Filters may be described by their effect on various frequency components in the data. Figure 9-6 illustrates the relative attenuation of frequencies for a least-squares quadratic filter. For 25 data points, attenuation is substantial for «> 0.07«ot and negligible for <o<0.05<om. The quantity um=2n/At is the measurement frequency and At is the time interval between measurements.1 Hie number of data points must be carefully selected to avoid removing desired information from the data.
OJO US 0J0
FREQUENCY RATIO <u<unl
Fig. 9-6. Frequency Attenuation (or a Least-Squares Quadratic Filter [Budurka, 1967]
OJO US 0J0
FREQUENCY RATIO <u<unl
Fig. 9-6. Frequency Attenuation (or a Least-Squares Quadratic Filter [Budurka, 1967]
For some applications, the poor frequency cutoff characteristics of the quadratic least-squares filter (manifested by the persistent sinusoidal oscillation at high frequencies) are undesirable. The Butterworth filter [Dennis, 1974; Budurka, 1967; Rabiner and Gold, 1975; Stanley, 1975] has a much sharper cutoff, as shown in Fig. 9-7. Hie coefficients depend on both the order and the cutoff frequency, ioc.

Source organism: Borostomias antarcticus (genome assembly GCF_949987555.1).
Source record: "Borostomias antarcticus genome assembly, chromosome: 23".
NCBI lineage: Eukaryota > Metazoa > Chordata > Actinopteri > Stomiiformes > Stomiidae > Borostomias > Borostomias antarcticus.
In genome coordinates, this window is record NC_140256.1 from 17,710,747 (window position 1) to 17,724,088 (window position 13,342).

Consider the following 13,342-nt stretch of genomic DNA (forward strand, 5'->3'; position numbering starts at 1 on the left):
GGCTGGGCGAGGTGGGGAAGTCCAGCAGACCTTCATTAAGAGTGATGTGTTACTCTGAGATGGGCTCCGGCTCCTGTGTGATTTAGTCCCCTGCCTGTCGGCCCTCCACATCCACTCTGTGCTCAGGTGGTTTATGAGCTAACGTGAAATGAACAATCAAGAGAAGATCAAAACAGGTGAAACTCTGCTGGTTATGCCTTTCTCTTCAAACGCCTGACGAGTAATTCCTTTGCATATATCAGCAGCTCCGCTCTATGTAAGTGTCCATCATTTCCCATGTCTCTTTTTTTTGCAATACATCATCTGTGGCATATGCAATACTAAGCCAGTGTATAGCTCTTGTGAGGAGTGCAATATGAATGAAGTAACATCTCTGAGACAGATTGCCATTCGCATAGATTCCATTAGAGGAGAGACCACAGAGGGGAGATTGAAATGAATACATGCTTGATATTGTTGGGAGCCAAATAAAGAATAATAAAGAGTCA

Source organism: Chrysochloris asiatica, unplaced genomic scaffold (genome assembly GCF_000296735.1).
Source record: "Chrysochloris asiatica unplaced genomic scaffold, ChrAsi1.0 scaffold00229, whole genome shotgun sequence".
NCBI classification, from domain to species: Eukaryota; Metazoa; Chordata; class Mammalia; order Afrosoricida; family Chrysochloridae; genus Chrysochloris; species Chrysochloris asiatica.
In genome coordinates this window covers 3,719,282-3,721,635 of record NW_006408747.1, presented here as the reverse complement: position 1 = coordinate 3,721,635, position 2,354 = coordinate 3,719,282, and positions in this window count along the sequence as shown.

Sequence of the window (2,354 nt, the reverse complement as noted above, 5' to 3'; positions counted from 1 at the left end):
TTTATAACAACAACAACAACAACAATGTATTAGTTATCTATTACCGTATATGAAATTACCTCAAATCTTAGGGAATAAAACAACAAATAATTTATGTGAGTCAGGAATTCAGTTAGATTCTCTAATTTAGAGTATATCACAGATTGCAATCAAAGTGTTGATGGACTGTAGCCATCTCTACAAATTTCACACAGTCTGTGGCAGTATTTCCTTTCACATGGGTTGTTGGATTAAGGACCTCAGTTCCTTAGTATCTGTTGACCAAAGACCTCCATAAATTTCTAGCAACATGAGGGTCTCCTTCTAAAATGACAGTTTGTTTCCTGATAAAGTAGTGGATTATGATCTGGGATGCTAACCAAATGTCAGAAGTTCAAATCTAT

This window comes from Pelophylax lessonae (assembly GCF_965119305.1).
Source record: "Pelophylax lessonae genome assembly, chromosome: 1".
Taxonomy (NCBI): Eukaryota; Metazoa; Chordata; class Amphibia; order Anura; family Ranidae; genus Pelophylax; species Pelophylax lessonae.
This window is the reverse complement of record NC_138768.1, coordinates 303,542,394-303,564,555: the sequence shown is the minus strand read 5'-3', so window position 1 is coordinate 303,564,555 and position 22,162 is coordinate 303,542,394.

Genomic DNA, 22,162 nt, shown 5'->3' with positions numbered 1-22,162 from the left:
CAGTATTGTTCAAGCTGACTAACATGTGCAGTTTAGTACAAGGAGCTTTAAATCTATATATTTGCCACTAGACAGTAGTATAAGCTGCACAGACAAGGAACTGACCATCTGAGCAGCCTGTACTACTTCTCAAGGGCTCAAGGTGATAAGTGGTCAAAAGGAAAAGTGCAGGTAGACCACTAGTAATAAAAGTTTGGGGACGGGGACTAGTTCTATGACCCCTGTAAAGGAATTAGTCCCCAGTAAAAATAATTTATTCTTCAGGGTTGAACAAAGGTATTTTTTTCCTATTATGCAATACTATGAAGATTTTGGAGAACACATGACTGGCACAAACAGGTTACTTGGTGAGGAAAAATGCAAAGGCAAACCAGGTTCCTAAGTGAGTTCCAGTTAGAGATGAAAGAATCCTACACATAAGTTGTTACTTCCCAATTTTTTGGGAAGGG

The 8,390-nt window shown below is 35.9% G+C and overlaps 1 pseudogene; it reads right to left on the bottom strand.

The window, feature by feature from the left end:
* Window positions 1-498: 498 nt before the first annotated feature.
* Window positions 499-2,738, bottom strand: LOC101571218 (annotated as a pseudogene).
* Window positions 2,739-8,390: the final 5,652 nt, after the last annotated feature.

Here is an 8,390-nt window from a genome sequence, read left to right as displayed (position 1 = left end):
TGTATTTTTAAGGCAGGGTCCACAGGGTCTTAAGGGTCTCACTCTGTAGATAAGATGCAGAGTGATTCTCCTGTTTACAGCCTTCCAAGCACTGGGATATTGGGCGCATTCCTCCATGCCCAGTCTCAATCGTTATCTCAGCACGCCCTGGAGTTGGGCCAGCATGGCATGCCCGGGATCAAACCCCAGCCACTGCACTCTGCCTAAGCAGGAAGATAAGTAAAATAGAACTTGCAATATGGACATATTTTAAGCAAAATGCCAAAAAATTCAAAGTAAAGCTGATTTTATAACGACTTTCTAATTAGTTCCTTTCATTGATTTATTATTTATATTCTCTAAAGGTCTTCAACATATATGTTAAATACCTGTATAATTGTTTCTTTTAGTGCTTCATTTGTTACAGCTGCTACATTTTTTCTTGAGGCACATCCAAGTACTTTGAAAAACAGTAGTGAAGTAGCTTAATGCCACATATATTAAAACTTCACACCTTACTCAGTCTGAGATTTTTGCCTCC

The difference equation for the fifth-order Butterworth is j
fc-i
where the coefficients for uc = 0.044<dm are given in Table 9-2 for equally spaced data. The recursive nature of Eq. (9-25) implies an infinite memory; that is, the improved bandwidth characteristic (e.g., selective frequency attenuation) is achieved by linking together all the measurements. The infinite memory causes an initial transient response in the filter output The Butterworth filter is particularly
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